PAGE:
May 7, 1998
The overwhelming defeat of State Issue #2, the proposed penny-on-the-dollar increase in the state sales tax for school aid and property tax relief, raises an obvious question: "Where do we go from here?"
State policy makers have failed to respond to the March, 1997, Ohio Supreme Court ruling upholding the previous decision of the Perry County Common Pleas Court, which ordered a "complete and systematic" overhaul of Ohio's school funding system. There are many who doubt that the Court's mandate would have been met even if the Issue had passed. Now, there is no doubt Ohio is operating a system of schools which does not provide adequacy and equity in the education of our children.
In the years since Joseph F. Murphy, now Chairman of Educational Leadership at Vanderbilt University, and I wrote the article, "School Funding Plans Offer Some Drawbacks - Side Effects Could Hurt," for The Dispatch on March 30, 1979, little has changed. That article featured a cartoon with a "mechanic" attempting to demolish a car labeled "Ohio's School Funding" with a sledgehammer. His partner cries out, "Wait! It's not that simple! Let's not make things worse!" In nearly 20 years, policy makers are still attempting to swing sledgehammers with little understanding of the basic equity issue.
In a July 13, 1997 full page Dispatch Insight article, SchoolMatch Executive Vice President Steven M. Sundre and I attempted to simplify the issues. We focused on relating the funding system to the needs of children and how they learn. While we received many phone calls, even from lawmakers, commending our work, we had little impact, apparently, on State Issues #1 or #2. The fact remains that in light of Issue #2's failure, there still are only two major building blocks affecting the way children learn: TIME and RESOURCES.
The education community, with good reason, has been quick to defend U.S. schools in light of recent international comparisons of student performance. Last February, the Third International Mathematics and Science Study, involving 41 nations and more than a half a million students showed the U.S.A. to be in 19th place in mathematics literacy, with science literacy results ranking us 16th.
The fact is, much of this has to do with the number of school days children spend in "time-on-task." In Japan, the school year is 240 days, and in Israel, it is 215 days. Even Canada's 188 day school year is roughly 10 days more than Ohio youngsters actually spend in classrooms. Any school funding system should provide for more days of schooling for children from homes with low parent education and family income levels, unless the children score at grade level or above on existing nationally normed achievement tests. This is not a wild and crazy idea. It is essentially already part of the school reform efforts in the nation's third largest school system - the Chicago Public Schools.
Simply put, school funding should include dollars targeted at the school calendar to increase instruction for those who need additional assistance in order perform at higher levels.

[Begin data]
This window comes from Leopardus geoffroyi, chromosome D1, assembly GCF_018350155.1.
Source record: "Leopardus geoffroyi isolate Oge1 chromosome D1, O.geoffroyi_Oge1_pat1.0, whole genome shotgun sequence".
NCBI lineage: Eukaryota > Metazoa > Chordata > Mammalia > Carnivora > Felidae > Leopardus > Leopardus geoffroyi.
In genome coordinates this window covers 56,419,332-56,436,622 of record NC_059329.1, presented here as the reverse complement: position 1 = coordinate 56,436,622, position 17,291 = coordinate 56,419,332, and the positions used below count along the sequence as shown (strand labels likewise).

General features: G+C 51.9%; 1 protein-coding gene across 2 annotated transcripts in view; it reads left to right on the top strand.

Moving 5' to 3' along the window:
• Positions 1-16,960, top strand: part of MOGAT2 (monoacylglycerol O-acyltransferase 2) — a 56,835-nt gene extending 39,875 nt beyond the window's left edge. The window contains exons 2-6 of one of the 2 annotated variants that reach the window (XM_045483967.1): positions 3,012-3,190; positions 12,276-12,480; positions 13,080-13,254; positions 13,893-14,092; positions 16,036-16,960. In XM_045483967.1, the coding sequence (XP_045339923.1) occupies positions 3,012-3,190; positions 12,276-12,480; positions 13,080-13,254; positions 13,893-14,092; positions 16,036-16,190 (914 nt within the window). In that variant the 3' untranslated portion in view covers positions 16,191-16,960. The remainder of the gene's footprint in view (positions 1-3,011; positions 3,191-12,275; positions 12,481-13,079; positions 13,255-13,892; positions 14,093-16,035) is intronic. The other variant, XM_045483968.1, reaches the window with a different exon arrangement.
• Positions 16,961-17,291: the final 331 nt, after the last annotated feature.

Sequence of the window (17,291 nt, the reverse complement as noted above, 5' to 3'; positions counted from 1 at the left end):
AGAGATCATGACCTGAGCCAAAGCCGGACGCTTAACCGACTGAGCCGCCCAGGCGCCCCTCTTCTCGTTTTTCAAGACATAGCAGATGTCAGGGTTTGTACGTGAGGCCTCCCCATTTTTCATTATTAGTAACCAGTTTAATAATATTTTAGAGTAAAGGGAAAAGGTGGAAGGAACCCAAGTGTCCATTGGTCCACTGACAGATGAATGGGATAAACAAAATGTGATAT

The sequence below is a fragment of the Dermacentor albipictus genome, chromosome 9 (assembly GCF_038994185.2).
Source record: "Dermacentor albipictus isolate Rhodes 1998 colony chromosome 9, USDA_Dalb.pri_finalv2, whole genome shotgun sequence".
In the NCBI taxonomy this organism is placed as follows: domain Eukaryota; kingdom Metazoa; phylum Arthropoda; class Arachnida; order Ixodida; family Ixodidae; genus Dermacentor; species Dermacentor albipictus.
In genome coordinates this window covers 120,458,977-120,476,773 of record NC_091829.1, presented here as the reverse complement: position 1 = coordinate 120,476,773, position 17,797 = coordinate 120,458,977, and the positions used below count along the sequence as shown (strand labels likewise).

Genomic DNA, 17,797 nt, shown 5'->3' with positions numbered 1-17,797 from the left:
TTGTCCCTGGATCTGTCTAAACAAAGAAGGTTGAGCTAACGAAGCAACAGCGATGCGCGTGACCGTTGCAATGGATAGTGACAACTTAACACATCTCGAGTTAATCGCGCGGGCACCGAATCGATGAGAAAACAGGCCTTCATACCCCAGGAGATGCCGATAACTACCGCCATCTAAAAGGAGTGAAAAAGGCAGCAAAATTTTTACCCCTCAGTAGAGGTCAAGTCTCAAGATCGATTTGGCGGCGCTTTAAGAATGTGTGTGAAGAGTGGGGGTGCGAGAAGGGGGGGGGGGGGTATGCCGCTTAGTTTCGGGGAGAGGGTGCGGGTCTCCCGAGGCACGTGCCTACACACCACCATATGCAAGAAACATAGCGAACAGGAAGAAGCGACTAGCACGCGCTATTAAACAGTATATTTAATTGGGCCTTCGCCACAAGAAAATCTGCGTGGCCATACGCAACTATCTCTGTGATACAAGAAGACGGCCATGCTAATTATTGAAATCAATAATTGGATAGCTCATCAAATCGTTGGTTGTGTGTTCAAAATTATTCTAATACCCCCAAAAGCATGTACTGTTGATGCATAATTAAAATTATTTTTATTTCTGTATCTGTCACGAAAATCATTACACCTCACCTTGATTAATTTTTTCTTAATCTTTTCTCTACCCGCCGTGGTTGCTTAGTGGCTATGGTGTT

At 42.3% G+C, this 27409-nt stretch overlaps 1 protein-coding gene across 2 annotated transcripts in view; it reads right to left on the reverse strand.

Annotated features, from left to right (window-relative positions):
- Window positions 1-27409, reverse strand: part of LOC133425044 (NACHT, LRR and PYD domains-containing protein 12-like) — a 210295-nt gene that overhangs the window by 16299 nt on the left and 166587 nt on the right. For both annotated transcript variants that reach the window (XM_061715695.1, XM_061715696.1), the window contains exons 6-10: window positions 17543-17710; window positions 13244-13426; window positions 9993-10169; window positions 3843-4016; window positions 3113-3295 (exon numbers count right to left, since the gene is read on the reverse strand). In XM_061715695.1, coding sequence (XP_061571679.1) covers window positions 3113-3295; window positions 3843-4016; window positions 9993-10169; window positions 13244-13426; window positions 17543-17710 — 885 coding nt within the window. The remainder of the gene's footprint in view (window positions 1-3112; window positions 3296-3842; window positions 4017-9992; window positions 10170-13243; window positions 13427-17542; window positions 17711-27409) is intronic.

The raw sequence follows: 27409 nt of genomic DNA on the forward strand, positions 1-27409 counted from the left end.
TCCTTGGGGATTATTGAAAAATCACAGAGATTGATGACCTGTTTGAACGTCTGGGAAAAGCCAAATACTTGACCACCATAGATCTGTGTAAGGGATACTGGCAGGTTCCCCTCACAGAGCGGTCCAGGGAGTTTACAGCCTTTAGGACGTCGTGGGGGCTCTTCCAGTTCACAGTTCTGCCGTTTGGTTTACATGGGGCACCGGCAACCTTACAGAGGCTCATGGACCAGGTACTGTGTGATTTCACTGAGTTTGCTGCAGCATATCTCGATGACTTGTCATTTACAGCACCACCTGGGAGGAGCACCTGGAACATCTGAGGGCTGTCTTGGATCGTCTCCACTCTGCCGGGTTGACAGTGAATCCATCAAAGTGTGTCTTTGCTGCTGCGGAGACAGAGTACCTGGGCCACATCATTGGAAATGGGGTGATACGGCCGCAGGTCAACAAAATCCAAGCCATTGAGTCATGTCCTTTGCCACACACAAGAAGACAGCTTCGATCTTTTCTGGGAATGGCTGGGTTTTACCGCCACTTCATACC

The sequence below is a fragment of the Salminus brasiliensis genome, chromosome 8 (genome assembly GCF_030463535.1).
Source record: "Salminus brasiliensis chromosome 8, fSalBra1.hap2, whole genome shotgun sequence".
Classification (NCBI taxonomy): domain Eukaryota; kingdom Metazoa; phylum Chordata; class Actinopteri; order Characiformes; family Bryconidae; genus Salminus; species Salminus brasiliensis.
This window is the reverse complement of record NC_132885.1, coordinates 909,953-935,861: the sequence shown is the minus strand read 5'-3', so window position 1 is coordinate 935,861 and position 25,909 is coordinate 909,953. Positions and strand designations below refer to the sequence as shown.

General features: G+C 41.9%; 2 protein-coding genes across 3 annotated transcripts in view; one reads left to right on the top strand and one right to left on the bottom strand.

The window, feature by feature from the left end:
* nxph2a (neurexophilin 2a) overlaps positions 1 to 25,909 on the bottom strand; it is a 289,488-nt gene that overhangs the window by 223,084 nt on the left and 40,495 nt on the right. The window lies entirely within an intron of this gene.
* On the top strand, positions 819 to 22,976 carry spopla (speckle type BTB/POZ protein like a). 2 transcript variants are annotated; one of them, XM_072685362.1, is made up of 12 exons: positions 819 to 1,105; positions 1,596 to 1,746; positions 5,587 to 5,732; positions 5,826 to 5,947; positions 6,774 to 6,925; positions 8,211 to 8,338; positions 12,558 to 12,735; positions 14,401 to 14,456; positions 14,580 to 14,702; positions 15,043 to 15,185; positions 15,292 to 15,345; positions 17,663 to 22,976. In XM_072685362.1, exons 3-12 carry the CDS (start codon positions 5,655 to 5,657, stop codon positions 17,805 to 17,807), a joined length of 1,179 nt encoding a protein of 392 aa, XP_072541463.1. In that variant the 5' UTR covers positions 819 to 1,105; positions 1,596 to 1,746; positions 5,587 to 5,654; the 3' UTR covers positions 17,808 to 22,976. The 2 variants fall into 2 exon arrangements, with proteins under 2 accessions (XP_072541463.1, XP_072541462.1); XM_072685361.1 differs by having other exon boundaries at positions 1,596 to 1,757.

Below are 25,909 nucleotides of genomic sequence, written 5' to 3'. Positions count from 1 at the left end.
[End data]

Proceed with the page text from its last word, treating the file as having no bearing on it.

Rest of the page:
The quagmire surrounding school resources cannot be easily cleared. For example, it's hard to understand how a major public utility or manufacturing firm can serve an entire region, but only pay taxes that benefit the district of its specific geographic location. Likewise, the courts have focused on the unequal school facilities throughout the Buckeye State. And the notion that somehow districts with higher property values and expensive homes require more resources to educate the children within escapes common sense.
The central issue in the resource area has to be the quality of the teaching staff. The fact is that higher paying districts are in a position to more effectively recruit both beginning and experienced teachers and administrators. On the other hand, the major equity issue related to both fair treatment of staff and students can be expressed in form of a question: Is merely paying already employed teachers higher relative salaries going to enhance the education of students in "tax poor" school districts?
If the resource issue is really related to a difference in staff quality, perhaps the desired solution, in these times of little teacher mobility, is to actually move teachers from district to district, reassigning effective teachers to areas where their skills are needed most. Perhaps personnel costs should be separated from other costs in the form of some time of "grandparent clause" for existing staff.
If the issue is not related to a difference in quality of staff, what is the point of equalizing funding?
New staff to districts could be cost equalized through a statewide salary schedule, with allowances for higher costs associated with urban school districts. In any event, the resource and teacher quality connection needs to be addressed, not ignored.
Hopefully, the defeat of Issues #1 and #2 will rally those concerned about the education of children around a central purpose - improving teaching and learning. There is a great deal of research that continues to tell us to look at time and resources as we attempt a redesign.
is Distinguished Research Professor at the
University of Dayton and is President & Chief Executive Officer
of SchoolMatch®, a Columbus based educational auditing, research, data